Subject: NIMH director blames HMOs for ADHD-Ritalin problem_NYPost
Date: Fri, 27 Sep 2002 18:08:19 -0400
FYI The NY Post reports that there were heated exchanges at a Congressional hearing convened by the House Government Reform Committee overdiagnosing and overmedicating of children. Dr. Richard K. Nakamura, head of the National Institute of Mental Health, acknowledged the problem, but shifted the blame to managed care companies rather than the doctors who write the prescriptions: “We are concerned about improper diagnoses of ADHD. “There’s a possibility that physicians are told, ‘You have X amount of time to diagnose XYZ’ by their managed-care organization. I believe physicians are being given too little time and money to properly diagnose.”
E. Clarke Ross, the head of CHADD ( Children and Adults with ADHD)–an advocacy organization that promotes ADHD and the use of Ritalin, was “blasted” by Rep. Dan Burton, the committee chairman. Burton accused CHADD of being in the pocket of drug lobbyists. The Post reports: “Nearly shouting, he charged Ross with creating an “appearance” that his organization was compromised, since it received money from drug companies.
Ross acknowledged (to The Post) that schools should not pressure parents to put their children on Ritalin.
~~~~~~~~~~~~~~~~~~~~~ http://www.nypost.com/cgi-bin/printfriendly.pl THE NEW YORK POST RITALIN PUSHER CHANGES HIS TUNE ON SCHOOLS
By DOUGLAS MONTERO ———————————————————————— ——–
September 27, 2002 — WASHINGTON.
A NATIONAL parent group that has been accused of encouraging the widespread use of Ritalin on behalf of the manufacturer wants educators to stop pressuring parents to drug their kids.
That startling admission comes as the acting director of the National Institute of Mental Health said there is a concern that many doctors across the nation are misdiagnosing kids with attention-deficit hyperactivity disorder (ADHD) – which is turning hospitals and clinics into pill mills.
E. Clarke Ross, who heads the 20,000-member group Children and Adults with ADHD, made the admission just before he testified yesterday before Congress – which is investigating the out-of-control practice of schools medicating children.
“Their job is to teach and [to] observe barriers to learning, not practice medicine,” Ross said.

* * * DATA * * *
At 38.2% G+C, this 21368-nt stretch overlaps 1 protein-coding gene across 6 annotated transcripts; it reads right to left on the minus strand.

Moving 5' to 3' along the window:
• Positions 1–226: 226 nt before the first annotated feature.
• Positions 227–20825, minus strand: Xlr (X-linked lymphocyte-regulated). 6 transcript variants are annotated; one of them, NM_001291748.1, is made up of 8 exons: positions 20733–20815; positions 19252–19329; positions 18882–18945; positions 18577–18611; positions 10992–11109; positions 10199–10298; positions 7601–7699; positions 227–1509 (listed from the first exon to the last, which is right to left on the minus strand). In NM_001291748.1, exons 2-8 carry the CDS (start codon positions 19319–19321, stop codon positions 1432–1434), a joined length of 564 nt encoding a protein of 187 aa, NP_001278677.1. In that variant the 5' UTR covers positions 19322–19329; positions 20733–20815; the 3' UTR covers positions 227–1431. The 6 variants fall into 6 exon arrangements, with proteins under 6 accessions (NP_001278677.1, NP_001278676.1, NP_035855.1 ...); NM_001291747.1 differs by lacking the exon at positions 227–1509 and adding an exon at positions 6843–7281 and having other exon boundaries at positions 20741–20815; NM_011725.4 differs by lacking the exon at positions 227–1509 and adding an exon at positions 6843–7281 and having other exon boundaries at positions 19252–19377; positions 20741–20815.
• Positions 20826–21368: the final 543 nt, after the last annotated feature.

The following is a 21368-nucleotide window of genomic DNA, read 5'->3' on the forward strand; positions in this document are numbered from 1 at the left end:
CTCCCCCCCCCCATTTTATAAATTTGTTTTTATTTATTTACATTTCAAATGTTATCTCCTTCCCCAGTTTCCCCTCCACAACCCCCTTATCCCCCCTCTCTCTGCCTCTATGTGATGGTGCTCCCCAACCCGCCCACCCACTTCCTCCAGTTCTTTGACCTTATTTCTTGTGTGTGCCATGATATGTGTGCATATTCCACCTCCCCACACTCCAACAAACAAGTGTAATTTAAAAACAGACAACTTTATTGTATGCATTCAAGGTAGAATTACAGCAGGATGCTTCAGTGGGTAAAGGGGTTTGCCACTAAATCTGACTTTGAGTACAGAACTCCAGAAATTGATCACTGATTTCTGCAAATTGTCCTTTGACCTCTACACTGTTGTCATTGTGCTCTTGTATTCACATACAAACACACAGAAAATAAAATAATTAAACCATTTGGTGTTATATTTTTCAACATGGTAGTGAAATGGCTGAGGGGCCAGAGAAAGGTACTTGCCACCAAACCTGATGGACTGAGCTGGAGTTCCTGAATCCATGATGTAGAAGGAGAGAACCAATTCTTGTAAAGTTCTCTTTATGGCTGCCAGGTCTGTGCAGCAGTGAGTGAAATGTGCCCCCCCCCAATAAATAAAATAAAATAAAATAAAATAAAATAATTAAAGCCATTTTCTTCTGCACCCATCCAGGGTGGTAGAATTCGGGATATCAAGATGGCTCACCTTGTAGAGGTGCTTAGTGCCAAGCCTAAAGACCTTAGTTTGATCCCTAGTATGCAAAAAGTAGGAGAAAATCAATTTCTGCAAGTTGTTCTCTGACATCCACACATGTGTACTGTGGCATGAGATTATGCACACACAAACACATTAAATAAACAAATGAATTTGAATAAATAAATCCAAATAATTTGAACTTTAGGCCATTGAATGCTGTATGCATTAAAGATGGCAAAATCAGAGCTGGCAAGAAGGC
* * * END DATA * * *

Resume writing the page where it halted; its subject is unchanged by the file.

Ross, who was called before the House Government Reform Committee to explain why Ritalin is appropriate for kids, also said the drug is overprescribed in some areas but underprescribed in others.
Ross was blasted on Capitol Hill by Rep. Dan Burton (R-Ind.), the committee chairman, who accused the medical professor of being in the pocket of drug lobbyists.
Nearly shouting, he charged Ross with creating an “appearance” that his organization was compromised, since it received money from drug companies.
Burton later told The Post he would like to see restrictions on how health associations are funded.
But Ross denied allegations by advocates and several government agencies that he’s lobbying for Ritalin use – despite the estimated $1 million his organization has received over the past 10 years by Ritalin’s manufacturer.
Burton said 6 million kids in America are taking Ritalin, while officials with the National Institutes of Health say the number is only 2 million.
Regardless, the damage has already been done.
Dr. Richard K. Nakamura, head of the National Institute of Mental Health, said, “We are concerned about improper diagnoses of ADHD.
“There’s a possibility that physicians are told, ‘You have X amount of time to diagnose XYZ’ by their managed-care organization. I believe physicians are being given too little time and money to properly diagnose.”
He said a proper diagnosis comes with extensive tests to determine whether a child-behavior or learning disability may be attributed to other problems, such as autism or dyslexia.
A number of New York parents have complained that many doctors referred to them by the schools usually spend a mere 45 minutes with their kids before prescribing Ritalin.
The doctors usually make their diagnoses by looking over a school evaluation report on the child’s behavior, which many say is subjective and leads to abuse.
The complaints from parents last month forced both the state and city Education departments to issue memos reminding educators that banning a kid from school because the parents refuse to medicate is a violation of the rules.
Yet Jill Chafeitz, the executive director of Advocates for Children, said Wednesday her office is still receiving complaints from parents.
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